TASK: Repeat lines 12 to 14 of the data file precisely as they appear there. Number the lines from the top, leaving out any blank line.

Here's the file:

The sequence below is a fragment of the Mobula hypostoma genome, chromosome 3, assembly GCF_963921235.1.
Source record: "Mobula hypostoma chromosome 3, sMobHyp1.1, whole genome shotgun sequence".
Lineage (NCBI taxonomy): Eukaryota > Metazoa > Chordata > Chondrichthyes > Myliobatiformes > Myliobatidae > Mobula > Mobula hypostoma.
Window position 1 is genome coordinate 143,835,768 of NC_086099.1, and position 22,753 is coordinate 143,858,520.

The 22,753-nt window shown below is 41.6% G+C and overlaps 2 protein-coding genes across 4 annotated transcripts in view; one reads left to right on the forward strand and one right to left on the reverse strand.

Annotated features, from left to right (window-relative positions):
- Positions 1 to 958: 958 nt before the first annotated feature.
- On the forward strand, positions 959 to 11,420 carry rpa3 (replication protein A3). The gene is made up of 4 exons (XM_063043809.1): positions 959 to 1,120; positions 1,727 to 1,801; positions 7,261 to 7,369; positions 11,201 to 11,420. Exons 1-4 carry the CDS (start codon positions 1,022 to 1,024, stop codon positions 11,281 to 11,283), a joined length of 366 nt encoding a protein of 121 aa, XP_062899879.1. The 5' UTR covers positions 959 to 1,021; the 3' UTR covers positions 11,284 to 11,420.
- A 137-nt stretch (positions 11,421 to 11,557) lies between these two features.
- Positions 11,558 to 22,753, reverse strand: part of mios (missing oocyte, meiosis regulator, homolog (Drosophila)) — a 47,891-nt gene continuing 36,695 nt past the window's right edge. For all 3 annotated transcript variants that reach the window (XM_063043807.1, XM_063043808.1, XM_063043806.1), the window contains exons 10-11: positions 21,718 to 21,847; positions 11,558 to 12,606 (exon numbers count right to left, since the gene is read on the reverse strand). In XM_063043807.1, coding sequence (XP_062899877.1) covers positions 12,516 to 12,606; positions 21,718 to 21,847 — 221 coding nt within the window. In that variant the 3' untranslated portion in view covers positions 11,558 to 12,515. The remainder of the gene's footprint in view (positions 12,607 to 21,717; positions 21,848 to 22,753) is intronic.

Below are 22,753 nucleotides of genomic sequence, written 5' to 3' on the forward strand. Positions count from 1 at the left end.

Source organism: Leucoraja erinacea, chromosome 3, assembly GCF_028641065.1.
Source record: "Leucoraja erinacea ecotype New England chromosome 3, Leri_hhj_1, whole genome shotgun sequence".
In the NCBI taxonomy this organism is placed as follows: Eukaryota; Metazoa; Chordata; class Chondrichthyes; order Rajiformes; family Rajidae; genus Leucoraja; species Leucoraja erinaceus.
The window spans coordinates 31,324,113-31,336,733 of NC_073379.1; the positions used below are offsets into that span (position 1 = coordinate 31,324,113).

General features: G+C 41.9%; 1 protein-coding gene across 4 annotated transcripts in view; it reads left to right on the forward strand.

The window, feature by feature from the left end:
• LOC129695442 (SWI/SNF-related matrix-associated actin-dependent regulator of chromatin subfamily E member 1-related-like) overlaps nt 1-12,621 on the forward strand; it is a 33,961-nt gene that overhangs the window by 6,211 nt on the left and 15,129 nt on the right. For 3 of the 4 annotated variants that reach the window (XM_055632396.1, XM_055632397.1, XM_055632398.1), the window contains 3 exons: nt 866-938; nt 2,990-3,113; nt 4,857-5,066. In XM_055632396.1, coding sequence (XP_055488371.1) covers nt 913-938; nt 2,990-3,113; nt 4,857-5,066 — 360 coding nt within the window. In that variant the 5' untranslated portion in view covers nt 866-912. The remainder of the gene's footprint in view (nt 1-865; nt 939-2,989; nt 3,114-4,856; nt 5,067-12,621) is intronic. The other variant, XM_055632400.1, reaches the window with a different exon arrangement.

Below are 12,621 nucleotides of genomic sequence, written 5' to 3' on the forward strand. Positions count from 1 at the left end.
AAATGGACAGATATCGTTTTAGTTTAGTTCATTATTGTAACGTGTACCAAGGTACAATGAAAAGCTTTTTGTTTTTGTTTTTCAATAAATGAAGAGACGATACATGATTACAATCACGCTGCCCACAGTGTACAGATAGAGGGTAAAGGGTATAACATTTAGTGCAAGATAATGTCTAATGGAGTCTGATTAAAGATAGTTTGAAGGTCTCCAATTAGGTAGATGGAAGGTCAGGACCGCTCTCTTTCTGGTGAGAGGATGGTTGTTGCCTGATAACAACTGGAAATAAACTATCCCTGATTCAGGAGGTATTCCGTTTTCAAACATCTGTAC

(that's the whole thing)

Source organism: Leucoraja erinacea, chromosome 3, assembly GCF_028641065.1.
Source record: "Leucoraja erinacea ecotype New England chromosome 3, Leri_hhj_1, whole genome shotgun sequence".
In the NCBI taxonomy this organism is placed as follows: Eukaryota; Metazoa; Chordata; class Chondrichthyes; order Rajiformes; family Rajidae; genus Leucoraja; species Leucoraja erinaceus.